We then saw a very enthusiastic group shown how to edit their shoots and work off their pictures – crop, tone and save for group discussion. While we only scratched the surface we saw some great talent emerge!”
At the beginning of December I arranged for my friends from my website (www.kaewdiary.com) to take the bigger children of BaanGerda to a volunteer camp in Buriram Province. It’s a volunteer camp to help a local school in an area known as ‘Isaan’ in north-eastern Thailand, 410 kilometres from Bangkok.
The objectives of the project were;
- to help a very poor local school.
- to help kids in poor families (we gave many things like books, pencils ,clothes, shoes).
- to teach the kids from BaanGerda about “GIVING” and working as a volunteer. The kids are becoming teenagers and old enough to understand that good people also GIVE and not only TAKE.
– for the kids from BaanGerda to learn about the difference in Thai culture, learn to live with other people.
I brought some twelve teenagers from BaanGerda to Baan Nong Phet School at Burirum and about 30 volunteer from my website. We used money from the donation in kaewdiary.com
At the camp, we helped to build a terrace with a roof in front of the library. We made a shelf to organise the books in the library. We renovated a hall of the school (it’s a little hall that is used for everything such as eating, meeting, etc…) We renovated a statue of Buddha, and we built a washbasin.
BaanGerda’s kids worked hard but they were happy. They have new friends now. They tried to eat local food and they joined in with dancing to local songs (Cambodian song and dance). I think that the kids get a good experience and good memory from this project. And I hope that when the kids grow up they will work as a volunteer to assist people who need their help. On our way back to BaanGerda we all were very happy.
‘First’ doesn’t always mean the beginning of something. The music project with the children of BaanGerda has been going on since April. In subsequent weeks I will be telling some of the stories about the children’s musical adventures in that early period.
But for now, let’s begin in the present. Since the children are on a vacation from school for about a month or so, we have brought fourteen of them down to Bangkok for intensive study in music, singing, dancing and acting. As you may already know, we are going to perform a children’s opera. The plan is to stage it during the first part of next year, and perhaps even take it to Germany.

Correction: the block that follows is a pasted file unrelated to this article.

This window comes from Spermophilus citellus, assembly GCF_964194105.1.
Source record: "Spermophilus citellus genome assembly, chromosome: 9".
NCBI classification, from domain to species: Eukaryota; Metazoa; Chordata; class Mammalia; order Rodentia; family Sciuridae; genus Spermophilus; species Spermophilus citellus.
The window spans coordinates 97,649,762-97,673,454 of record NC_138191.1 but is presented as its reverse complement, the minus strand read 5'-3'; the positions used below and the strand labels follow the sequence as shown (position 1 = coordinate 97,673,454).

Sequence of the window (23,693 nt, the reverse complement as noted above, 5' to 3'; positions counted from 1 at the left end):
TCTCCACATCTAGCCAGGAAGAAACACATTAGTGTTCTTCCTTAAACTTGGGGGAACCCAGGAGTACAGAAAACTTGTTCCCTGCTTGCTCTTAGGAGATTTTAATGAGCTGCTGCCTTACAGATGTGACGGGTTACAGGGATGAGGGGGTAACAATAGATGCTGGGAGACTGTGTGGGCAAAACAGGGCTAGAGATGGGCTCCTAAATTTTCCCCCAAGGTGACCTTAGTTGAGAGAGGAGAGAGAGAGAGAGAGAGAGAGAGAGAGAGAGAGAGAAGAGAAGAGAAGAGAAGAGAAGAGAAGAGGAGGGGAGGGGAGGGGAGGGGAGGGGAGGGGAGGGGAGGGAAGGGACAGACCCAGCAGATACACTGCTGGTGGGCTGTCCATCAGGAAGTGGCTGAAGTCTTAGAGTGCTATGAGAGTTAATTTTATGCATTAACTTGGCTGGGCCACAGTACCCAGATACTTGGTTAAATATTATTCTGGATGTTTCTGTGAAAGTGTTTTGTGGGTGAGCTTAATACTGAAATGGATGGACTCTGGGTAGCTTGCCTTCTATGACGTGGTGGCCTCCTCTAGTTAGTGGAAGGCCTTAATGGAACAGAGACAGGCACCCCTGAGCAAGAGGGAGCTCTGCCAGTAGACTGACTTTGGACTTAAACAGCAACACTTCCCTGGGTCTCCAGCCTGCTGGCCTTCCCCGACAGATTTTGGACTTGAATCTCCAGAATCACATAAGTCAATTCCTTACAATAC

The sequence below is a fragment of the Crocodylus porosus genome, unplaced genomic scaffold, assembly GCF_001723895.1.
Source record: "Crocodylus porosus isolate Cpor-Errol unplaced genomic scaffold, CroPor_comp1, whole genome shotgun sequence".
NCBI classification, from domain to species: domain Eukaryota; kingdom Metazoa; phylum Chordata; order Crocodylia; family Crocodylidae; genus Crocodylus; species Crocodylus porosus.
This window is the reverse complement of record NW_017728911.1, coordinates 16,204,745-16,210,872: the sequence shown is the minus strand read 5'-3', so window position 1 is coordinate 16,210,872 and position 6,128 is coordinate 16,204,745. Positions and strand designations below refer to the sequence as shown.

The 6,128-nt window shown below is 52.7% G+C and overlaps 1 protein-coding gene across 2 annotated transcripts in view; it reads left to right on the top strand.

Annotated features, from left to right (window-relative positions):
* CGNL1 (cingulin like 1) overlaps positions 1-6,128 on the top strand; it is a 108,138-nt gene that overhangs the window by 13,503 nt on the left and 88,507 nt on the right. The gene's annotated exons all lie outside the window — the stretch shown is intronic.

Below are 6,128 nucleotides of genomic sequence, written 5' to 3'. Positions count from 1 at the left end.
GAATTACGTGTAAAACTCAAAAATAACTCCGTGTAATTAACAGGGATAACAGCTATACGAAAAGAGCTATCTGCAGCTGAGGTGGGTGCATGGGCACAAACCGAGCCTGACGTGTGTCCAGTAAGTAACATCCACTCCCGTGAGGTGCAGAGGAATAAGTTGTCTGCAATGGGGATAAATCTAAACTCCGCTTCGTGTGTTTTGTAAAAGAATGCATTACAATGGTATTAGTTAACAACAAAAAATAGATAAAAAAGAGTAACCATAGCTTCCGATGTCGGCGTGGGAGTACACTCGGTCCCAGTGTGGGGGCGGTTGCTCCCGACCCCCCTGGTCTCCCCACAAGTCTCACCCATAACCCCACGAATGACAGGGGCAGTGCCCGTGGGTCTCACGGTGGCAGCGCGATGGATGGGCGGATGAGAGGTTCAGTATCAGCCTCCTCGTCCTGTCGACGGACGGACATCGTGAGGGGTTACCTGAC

The Opera emerges from various methods that I have developed over the years (this is my third children’s opera), whereby the children’s creative input is an important part of the finished product. The work is centered around the Orff Schulwerk method, although I modify the approach considerably so that the music relates more to the Siamese musical heritage. For singing we use Kodaly Method; for dancing and acting I rely on names like Dalcroze, Laban, Slade, Spolin, Littlewood, Heathcote, Johnstone and in the area of theatre education, I am perhaps most indebted to Augusto Boal. Forgive all these names, but it just a habit among Thai artists to remember their teachers at the beginning of every new endeavor.
The story is based on Yann Martel’s wonderful novel, “The Life of Pi”. It’s not an easy story and certainly not a children’s book. I shall have more details in future postings.
The children of BaanGerda are currently learning to play instruments using an innovative approach to music education known as Orff Schulwerk or Music for Children. It was developed in the 1920s by the German composer Carl Orff and follows the principle that learning music should be fun and natural.
Improvisation is encouraged and children benefit from the co-ordination and cohesion of playing in a group. It is based on things children like to do such as sing, chant rhymes, clap and dance. The forceful variations on rhythmic patterns makes for very simple and beautiful musical forms, which are easily learned by young children. This all happens in a non-competitive atmosphere and helps to develop confidence while enjoying the pleasure of making good music with others.
The program uses a special group of instruments including glockenspiels, xylophones, metallophones and percussion instruments. Lessons have been taking place every Sunday afternoon under the expert guidance of American composer and music director, Bruce Gaston, who is recognized as an authority on Thai music.
Amazingly, the children took part in a small concert at Tawandang Brew House in Bangkok on June 10th, just 2 months after they started learning. A concert is being organized at the Stock Exchange, when guests from Thailand’s largest companies will be in attendance. This will be followed by a performance in an opera at the Thailand Cultural Center. Dates will be released shortly.